Letters for June 25, 2009
Letter of the week
Oversimplifying nuclear power
Re “The lights will stay on” by R.V. Scheide (SN&R Race to the Bottom, June 11):
Scheide argues that nuclear energy is the only real option for California’s energy future, and the building of nuclear power plants is inevitable. He bases this on the statement that to build enough solar panels to meet California’s growing energy needs would require “78 square miles,” and that these large solar projects would be “fought tooth and nail by the local NIMBYs.”
Not only does this argument contradict itself, it also oversimplifies the building of nuclear power plants to an almost comedic level.
The argument completely ignores the simple fact that any new nuclear-energy facility proposed would be fought with the same, if not more, ferocity by local NIMBYs as any proposed solar project. One only needs to remind the public of the number of times Rancho Seco [Nuclear Generating Station] almost had a catastrophic meltdown to have people scrambling over themselves to see any new projects scrapped.
Second, Scheide apparently hasn’t looked into the complexities of building a nuclear power plant. Just ask the [Finnish] how easy it is to build a new-generation nuclear facility. Their nuclear facility, which is already four years into construction, is facing considerable setbacks, and, even more exciting for them, there is no set date for when the project will come online. But what the Finns have enjoyed most is the cost, which has ballooned by close to 50 percent from its original $4.2 billion price tag. Add to the mix the [United State’s] permitting process, material availability (or lack thereof), and the sheer amount of capital investment needed to even begin the building process, and suddenly the idea of building just one nuclear facility seems like a daunting, if not impossible, task.
As for the “78 square miles” needed for solar panels, I have only one word: “roofs.” It’s about time we turn our urban sprawl into something useful. Instead of dumping billions of dollars into the hands of large corporations in order to build nuclear power plants, why not actually benefit the taxpayers for once by subsidizing the building of solar panels on people’s homes? California has always been the vanguard of energy policy. Let us leave the backwards thinking of nuclear-energy generation to Texas, Virginia and New York.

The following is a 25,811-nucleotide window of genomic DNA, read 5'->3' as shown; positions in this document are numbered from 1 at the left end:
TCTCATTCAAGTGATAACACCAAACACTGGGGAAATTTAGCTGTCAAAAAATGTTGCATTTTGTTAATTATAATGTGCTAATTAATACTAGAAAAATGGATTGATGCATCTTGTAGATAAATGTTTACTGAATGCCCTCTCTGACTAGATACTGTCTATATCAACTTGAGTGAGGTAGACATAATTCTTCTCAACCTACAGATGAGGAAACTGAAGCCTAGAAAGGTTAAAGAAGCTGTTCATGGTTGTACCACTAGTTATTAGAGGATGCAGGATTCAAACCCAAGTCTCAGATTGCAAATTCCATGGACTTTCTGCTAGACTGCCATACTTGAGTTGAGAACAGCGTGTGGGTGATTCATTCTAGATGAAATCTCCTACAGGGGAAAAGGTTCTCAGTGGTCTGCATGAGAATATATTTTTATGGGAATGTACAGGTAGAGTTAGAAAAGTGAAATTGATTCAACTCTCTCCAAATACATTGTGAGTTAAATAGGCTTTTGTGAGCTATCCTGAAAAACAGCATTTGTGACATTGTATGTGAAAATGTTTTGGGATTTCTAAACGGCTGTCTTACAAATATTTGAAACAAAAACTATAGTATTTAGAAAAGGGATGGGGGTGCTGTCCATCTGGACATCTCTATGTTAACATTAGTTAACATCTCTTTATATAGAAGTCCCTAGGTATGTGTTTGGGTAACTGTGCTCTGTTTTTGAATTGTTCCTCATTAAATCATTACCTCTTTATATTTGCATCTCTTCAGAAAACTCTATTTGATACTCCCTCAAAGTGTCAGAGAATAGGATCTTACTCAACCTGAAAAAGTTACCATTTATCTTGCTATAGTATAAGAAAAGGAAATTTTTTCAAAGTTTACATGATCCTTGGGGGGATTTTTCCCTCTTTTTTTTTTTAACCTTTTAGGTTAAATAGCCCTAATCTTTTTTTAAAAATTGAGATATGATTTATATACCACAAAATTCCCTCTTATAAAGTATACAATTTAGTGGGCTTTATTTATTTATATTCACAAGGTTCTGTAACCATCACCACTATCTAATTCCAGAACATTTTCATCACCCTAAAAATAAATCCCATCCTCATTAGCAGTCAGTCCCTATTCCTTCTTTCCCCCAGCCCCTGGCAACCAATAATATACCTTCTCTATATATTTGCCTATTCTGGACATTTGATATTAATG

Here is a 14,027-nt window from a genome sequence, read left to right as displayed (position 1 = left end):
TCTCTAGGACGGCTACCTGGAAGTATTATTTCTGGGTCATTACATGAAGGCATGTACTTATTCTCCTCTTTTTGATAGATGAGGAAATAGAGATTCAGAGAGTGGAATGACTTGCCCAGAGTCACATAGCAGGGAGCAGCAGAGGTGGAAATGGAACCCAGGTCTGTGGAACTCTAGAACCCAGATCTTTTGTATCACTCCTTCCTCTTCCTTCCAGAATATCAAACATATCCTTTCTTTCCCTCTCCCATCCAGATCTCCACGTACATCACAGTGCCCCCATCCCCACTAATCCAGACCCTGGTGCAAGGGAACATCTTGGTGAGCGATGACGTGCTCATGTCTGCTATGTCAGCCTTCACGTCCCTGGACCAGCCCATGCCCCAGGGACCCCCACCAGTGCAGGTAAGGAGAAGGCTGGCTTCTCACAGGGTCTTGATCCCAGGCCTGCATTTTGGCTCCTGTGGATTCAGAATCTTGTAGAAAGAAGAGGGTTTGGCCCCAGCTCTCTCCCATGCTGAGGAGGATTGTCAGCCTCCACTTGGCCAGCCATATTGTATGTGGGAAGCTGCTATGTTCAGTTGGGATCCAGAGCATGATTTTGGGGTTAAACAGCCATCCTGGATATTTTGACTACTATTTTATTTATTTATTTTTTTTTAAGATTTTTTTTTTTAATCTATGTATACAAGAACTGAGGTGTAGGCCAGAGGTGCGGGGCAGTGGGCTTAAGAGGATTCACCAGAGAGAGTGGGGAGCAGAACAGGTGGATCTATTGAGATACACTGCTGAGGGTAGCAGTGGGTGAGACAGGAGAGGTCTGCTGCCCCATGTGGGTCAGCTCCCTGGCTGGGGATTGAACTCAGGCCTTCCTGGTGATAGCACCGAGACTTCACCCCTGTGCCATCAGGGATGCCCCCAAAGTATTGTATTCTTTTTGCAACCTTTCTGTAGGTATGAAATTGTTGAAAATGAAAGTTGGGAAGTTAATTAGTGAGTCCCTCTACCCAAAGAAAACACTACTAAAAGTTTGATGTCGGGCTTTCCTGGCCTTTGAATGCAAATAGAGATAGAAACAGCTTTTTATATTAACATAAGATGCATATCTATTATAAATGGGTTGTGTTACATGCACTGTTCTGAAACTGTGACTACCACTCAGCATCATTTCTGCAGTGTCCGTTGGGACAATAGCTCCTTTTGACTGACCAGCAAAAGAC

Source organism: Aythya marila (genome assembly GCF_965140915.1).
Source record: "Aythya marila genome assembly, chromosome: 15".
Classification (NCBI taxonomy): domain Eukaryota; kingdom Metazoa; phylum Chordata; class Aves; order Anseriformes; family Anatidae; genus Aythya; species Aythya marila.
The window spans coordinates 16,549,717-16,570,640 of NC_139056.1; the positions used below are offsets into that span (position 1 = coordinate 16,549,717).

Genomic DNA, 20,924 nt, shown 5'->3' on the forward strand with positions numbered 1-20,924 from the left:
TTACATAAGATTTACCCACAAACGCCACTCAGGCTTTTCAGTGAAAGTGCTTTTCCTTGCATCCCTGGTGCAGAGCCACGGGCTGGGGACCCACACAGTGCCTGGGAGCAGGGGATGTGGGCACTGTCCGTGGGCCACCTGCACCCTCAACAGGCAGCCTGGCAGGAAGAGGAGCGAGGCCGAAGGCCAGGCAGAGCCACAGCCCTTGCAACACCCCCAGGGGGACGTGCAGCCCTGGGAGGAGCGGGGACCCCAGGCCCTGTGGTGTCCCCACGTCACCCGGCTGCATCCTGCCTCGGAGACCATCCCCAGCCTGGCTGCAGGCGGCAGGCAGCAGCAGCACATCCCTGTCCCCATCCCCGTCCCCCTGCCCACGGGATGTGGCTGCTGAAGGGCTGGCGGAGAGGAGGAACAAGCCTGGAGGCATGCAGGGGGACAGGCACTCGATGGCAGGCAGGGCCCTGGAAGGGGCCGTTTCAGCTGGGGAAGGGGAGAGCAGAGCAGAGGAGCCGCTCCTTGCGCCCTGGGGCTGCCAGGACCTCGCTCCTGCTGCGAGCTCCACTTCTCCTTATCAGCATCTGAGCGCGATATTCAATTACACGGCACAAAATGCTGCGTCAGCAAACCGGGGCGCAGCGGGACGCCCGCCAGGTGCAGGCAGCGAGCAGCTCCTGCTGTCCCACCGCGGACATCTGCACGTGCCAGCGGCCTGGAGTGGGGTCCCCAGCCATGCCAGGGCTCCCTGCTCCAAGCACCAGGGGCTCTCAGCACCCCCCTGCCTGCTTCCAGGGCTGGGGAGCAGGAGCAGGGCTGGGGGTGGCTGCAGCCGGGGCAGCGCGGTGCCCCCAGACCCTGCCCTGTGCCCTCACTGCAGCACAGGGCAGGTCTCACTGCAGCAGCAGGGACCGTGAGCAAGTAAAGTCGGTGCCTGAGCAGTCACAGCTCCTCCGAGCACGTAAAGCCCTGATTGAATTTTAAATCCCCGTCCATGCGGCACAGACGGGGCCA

Rube Goldberg budgets
Re “What voters want” (SN&R Editorial, June 11):
One wonders why the [Democrats] marched into the GOP trap, with a set of Rube Goldberg [money] shifts, fee flimflams and magic mirror tricks, instead of stepping up and putting on the ballot really popular plans like rolling back the Proposition 13 corporate property tax break and the two-thirds majority requirement for a budget deal. What they got for a couple of GOP votes was a sound bite across America on how “even crazy California won’t vote for more taxes.” Smooth move, guys and gals, when the turnout was the lowest in history and half the voters voted “no” in order to prevent cuts.
What I do not understand is why Dems are still not proposing a special election, mid-September or not too late in November, to do just these things.
And I also do not understand why interest groups for children, the poor, the disabled and the government workers’ unions have not set up tables to collect signatures to recall [Gov. Arnold] Schwarzenegger. He came in on a recall, so poetic justice. I suspect there would be a million volunteers to staff those tables, which is enough signatures right there.